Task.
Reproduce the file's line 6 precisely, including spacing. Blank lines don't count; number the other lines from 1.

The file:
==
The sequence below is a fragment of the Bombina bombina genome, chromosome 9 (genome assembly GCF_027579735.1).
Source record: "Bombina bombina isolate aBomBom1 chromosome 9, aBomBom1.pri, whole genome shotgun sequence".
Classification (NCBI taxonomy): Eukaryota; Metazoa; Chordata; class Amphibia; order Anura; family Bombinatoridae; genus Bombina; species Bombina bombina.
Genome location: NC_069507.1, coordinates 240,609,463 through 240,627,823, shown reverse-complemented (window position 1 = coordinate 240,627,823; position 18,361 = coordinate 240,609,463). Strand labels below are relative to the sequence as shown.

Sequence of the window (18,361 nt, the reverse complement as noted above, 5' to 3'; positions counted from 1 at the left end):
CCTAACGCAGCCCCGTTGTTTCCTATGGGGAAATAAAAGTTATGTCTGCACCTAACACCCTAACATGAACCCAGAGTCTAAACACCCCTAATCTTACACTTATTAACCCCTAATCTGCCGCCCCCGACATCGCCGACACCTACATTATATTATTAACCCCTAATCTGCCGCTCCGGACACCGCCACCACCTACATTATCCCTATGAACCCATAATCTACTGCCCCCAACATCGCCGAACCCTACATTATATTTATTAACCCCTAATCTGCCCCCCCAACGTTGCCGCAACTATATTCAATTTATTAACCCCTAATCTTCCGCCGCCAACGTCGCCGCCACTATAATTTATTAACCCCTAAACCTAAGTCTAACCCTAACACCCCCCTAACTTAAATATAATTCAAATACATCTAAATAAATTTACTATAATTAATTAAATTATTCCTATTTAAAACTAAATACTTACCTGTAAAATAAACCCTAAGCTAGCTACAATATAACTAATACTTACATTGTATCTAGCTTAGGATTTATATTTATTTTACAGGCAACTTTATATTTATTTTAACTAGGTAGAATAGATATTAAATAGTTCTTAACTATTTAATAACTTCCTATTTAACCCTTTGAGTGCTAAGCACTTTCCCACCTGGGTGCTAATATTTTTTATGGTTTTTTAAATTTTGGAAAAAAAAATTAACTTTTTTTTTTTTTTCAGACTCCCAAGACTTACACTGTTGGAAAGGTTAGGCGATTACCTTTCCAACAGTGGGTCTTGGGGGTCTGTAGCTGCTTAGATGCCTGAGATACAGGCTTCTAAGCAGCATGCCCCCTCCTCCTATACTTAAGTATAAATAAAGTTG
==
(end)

CCTAACGCAGCCCCGTTGTTTCCTATGGGGAAATAAAAGTTATGTCTGCACCTAACACCCTAACATGAACCCAGAGTCTAAACACCCCTAATCTTACACTTATTAACCCCTAATCTGCCGCCCCCGACATCGCCGACACCTACATTATATTATTAACCCCTAATCTGCCGCTCCGGACACCGCCACCACCTACATTATCCCTATGAACCCATAATCTACTGCCCCCAACATCGCCGAACCCTACATTATATTTATTAACCCCTAATCTGCCCCCCCAACGTTGCCGCAACTATATTCAATTTATTAACCCCTAATCTTCCGCCGCCAACGTCGCCGCCACTATAATTTATTAACCCCTAAACCTAAGTCTAACCCTAACACCCCCCTAACTTAAATATAATTCAAATACATCTAAATAAATTTACTATAATTAATTAAATTATTCCTATTTAAAACTAAATACTTACCTGTAAAATAAACCCTAAGCTAGCTACAATATAACTAATACTTACATTGTATCTAGCTTAGGATTTATATTTATTTTACAGGCAACTTTATATTTATTTTAACTAGGTAGAATAGATATTAAATAGTTCTTAACTATTTAATAACTTCCTATTTAACCCTTTGAGTGCTAAGCACTTTCCCACCTGGGTGCTAATATTTTTTATGGTTTTTTAAATTTTGGAAAAAAAAATTAACTTTTTTTTTTTTTTCAGACTCCCAAGACTTACACTGTTGGAAAGGTTAGGCGATTACCTTTCCAACAGTGGGTCTTGGGGGTCTGTAGCTGCTTAGATGCCTGAGATACAGGCTTCTAAGCAGCATGCCCCCTCCTCCTATACTTAAGTATAAATAAAGTTG